An example of colonial structure with a mix of traitional_©Anuradha Chaturvedi

As the eras advanced, the cities went through gradual transformations in their architectural styles. From vernacular houses to boat houses on the riverfront to colonial structures and now modern buildings, the Kashmiri native architecture is somewhere close to being lost. The streets of Nowhatta and Basant Bagh have enough examples of colonial plus vernacular architecture, sometimes a blend of both. Cities like Fateh and Zaina are untouched and have vernacular structures in significant amounts (Sen, 2017).


  1. Bhat, Z.M. (2013) Resilient Architecture of Kashmir, Pen and Freedom. Available at: https://penandfreedom.wordpress.com/2012/01/26/resilient-architecture-of-kashmir/#comments (Accessed: 01 September 2023).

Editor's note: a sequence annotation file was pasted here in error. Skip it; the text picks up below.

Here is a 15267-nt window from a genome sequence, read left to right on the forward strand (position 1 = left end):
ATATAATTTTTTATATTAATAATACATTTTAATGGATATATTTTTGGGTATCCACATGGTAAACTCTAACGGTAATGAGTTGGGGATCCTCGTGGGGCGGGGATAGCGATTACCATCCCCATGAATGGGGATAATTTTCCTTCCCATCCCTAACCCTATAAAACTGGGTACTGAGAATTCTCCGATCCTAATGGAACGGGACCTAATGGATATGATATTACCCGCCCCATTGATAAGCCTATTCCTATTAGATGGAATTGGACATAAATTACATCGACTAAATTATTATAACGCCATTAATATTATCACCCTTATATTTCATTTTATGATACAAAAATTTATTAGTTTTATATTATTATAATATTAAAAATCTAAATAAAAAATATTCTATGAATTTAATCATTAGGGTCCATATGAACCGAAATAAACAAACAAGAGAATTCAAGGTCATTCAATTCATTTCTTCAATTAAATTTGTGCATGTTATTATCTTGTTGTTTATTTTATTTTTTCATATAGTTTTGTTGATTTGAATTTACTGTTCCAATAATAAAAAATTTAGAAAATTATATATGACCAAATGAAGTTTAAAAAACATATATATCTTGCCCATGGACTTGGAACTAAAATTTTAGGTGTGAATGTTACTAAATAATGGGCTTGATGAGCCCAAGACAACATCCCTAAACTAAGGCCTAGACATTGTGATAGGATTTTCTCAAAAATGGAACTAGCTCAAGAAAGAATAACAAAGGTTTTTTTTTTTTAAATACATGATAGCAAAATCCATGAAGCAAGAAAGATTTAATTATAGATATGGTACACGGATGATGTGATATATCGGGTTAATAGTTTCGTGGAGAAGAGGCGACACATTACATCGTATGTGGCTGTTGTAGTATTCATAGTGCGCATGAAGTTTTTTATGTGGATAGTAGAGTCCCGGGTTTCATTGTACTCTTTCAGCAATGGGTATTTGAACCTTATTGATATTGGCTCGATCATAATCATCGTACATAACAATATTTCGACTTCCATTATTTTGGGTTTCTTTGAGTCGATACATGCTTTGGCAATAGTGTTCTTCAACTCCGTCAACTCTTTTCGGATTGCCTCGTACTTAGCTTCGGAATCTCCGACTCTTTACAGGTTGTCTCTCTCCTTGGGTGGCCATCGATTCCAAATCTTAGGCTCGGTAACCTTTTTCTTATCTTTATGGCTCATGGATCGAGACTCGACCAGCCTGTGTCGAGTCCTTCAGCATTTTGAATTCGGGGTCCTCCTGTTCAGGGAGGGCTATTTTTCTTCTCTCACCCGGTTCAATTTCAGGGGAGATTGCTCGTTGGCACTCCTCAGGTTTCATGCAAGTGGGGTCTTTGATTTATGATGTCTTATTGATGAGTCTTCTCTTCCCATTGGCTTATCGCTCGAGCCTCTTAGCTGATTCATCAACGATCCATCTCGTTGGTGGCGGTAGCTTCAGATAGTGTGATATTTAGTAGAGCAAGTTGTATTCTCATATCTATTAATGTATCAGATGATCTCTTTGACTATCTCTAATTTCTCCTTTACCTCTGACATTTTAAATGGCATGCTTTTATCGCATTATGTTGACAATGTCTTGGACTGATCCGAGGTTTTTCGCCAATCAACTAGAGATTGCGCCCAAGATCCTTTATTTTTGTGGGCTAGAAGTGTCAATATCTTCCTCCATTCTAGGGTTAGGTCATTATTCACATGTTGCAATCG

2. Sen, S. (2017) How traditional Kashmiri architecture was designed to withstand even severe tremors, Scroll.in. Available at: https://scroll.in/magazine/837729/how-traditional-kashmiri-architecture-was-designed-to-withstand-even-severe-tremors (Accessed: 01 September 2023). 
  3. Nishat Bagh (no date) Gardenvisit.com – the Garden Landscape Guide. Available at: https://www.gardenvisit.com/gardens/nishat_bagh (Accessed: 02 September 2023). 

Asma is a fresh graduate, eager to learn more about the architectural industry. Apart from her interest in architecture, she enjoys exploring new languages and culture as she believes both of them have a strong impact on architecture. She loves to write and has a poetic outlook on life.